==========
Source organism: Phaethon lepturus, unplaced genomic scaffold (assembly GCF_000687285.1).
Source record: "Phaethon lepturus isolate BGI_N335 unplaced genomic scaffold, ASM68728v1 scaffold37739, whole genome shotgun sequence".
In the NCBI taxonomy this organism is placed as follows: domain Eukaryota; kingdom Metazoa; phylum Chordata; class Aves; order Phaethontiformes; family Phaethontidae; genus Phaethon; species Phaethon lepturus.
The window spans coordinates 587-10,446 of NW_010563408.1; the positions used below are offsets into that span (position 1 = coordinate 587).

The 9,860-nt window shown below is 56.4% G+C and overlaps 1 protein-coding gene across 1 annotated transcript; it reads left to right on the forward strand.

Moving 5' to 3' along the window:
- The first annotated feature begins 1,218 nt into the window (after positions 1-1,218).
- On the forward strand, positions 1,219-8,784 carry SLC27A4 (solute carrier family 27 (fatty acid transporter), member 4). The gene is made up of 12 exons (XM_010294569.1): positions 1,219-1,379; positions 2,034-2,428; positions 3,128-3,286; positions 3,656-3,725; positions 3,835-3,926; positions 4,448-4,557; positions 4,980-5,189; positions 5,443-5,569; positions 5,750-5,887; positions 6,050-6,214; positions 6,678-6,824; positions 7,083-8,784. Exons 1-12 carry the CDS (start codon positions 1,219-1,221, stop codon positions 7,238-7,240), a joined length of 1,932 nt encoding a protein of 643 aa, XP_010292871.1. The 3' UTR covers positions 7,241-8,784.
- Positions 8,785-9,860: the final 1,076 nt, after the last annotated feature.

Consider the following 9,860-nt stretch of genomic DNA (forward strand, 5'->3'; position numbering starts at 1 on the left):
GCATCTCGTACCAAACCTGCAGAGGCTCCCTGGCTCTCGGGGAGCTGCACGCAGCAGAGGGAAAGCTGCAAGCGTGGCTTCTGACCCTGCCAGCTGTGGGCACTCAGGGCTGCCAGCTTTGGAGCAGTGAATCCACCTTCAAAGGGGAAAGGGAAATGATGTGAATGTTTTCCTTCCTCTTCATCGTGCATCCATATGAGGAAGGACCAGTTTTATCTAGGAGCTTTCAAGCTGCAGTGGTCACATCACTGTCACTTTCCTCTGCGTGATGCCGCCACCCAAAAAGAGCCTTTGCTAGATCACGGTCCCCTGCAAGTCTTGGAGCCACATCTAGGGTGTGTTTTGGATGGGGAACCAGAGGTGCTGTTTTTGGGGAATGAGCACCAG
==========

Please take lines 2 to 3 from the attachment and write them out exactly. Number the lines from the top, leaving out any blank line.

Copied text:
Source record: "Phaethon lepturus isolate BGI_N335 unplaced genomic scaffold, ASM68728v1 scaffold37739, whole genome shotgun sequence".
In the NCBI taxonomy this organism is placed as follows: domain Eukaryota; kingdom Metazoa; phylum Chordata; class Aves; order Phaethontiformes; family Phaethontidae; genus Phaethon; species Phaethon lepturus.